Colombia’s production is forecast up 425,000 bags to 12.5 million on higher yields. Continued growth is expected following 5 years of below-average output due to the spread of coffee rust and coffee cherry borer. The rust initially affected as much as 40 percent of the planted area, but has since declined to less than 5 percent following an aggressive tree renovation program. Colombia is expected to rely on imported beans from Ecuador and Peru for just 20 percent of consumption, down from nearly 90 percent a few years ago. Bean exports are forecast to gain 700,000 bags to 11.0 million on increased shipments to the United States and Europe.

Central America and Mexico account for one-fifth of the world’s Arabica production. After two years of declining output caused by coffee rust, the region is forecast to increase 1.1 million bags to 16.7 million. Honduras is expected to add 600,000 bags to 5.0 million as rust-resistant trees from recently renovated land reach maturity. Guatemala is forecast to rebound 200,000 bags to 3.6 million on improving yields. El Salvador, where production plunged 700,000 bags last year, is forecast to rebound 125,000 bags to 675,000 as more growers implement control measures. The region’s bean exports are forecast to gain 1.4 million bags to 13.7 million as a result of more exportable supplies. Typically, 40 percent of the region’s exports are destined for the United States, followed by 35 percent to the European Union.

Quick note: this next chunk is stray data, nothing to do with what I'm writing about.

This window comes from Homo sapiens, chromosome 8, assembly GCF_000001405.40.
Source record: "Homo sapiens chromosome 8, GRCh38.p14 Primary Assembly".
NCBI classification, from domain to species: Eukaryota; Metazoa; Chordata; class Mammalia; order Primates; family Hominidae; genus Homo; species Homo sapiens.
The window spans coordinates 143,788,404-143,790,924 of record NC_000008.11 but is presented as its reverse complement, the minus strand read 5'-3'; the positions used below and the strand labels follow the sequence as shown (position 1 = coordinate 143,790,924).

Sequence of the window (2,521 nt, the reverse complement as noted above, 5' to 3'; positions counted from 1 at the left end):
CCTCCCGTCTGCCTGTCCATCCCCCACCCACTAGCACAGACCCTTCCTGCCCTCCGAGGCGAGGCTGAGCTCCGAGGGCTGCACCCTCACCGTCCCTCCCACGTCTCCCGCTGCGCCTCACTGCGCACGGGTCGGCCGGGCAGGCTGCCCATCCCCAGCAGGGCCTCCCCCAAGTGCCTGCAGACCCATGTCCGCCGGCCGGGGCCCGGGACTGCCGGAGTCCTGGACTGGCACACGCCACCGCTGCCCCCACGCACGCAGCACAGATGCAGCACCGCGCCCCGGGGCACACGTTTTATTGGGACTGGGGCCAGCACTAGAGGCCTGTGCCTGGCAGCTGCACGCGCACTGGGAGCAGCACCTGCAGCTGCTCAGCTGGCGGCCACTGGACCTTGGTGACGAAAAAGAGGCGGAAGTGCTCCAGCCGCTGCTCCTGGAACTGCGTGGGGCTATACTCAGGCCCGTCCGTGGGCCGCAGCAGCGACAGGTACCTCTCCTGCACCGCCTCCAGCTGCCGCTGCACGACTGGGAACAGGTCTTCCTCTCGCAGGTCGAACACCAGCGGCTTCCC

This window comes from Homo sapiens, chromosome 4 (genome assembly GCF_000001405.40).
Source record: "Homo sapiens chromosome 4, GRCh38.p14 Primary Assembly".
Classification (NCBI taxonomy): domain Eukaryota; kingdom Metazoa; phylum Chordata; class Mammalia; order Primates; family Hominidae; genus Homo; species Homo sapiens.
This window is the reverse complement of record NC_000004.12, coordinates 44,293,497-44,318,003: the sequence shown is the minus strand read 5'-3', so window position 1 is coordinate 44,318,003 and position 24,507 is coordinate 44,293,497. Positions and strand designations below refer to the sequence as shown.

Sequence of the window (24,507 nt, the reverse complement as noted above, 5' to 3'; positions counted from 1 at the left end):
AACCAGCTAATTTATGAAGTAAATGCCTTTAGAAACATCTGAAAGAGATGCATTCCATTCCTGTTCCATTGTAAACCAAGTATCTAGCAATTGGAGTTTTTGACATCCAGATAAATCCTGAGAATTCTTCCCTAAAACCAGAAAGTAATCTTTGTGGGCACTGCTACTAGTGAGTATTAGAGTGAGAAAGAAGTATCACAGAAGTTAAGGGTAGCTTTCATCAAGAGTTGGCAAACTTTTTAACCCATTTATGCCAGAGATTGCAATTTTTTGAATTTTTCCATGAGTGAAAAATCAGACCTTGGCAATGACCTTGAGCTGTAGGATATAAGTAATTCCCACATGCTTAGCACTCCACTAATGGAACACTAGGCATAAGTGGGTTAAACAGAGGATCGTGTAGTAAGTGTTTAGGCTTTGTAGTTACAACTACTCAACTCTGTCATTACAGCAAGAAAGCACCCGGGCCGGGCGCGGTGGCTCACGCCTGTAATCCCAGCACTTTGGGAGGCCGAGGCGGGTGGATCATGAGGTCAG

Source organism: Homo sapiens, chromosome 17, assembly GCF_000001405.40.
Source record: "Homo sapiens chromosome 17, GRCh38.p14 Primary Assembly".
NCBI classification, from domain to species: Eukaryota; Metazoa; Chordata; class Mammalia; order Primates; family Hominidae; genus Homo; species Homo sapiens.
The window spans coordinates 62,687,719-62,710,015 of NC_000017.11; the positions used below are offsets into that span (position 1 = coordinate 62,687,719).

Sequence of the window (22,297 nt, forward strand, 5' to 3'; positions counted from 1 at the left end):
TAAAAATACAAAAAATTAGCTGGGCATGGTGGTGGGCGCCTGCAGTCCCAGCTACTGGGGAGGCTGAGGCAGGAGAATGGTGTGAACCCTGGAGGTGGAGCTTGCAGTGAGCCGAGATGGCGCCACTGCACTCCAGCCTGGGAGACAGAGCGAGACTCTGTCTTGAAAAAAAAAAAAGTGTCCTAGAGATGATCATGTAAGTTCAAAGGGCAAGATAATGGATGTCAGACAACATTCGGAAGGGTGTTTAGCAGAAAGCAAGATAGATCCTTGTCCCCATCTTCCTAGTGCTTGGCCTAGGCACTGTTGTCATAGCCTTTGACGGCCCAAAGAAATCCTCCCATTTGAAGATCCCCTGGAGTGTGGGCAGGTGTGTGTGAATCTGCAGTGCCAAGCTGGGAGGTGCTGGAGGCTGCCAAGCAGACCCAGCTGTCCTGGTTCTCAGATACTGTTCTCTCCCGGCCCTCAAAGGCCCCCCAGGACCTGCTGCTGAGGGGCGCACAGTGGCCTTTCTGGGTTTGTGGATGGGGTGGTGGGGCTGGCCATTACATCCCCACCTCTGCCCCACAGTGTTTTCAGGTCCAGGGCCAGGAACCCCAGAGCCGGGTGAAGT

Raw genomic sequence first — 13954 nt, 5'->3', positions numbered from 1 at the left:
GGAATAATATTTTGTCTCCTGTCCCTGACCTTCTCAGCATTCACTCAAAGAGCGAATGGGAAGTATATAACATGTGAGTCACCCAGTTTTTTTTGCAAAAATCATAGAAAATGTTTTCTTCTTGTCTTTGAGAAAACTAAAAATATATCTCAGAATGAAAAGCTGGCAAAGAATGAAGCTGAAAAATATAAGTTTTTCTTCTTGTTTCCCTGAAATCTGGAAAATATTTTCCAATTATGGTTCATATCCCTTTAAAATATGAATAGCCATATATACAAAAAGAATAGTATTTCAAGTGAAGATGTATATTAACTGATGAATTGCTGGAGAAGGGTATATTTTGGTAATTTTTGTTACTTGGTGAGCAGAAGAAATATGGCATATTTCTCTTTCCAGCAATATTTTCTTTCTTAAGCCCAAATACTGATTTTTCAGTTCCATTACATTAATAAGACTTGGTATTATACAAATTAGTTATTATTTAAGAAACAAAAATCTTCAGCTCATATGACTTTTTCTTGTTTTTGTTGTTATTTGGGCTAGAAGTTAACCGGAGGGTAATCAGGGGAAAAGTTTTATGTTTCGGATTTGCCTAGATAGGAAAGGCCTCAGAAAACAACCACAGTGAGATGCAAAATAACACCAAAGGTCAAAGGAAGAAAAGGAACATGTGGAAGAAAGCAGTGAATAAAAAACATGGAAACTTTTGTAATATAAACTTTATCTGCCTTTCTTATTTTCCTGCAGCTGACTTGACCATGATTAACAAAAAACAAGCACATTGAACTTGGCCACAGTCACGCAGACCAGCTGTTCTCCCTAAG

Indonesia’s production is forecast to drop 700,000 bags to 8.8 million. For the second consecutive year, excessive rain during cherry development lowered yields. Coffee area has stabilized, but is down from its recent peak due to substitution of higher priced commodities. Bean exports are forecast to decline 900,000 bags to 5.1 million on less available supplies. Consumption is expected to continue rising and reach 3.1 million bags. The ready-to-drink (bottled) category has grown significantly in recent years and accounts for as much as 25 percent of total consumption. While originally introduced as an imported product, demand is increasingly met by domestic companies.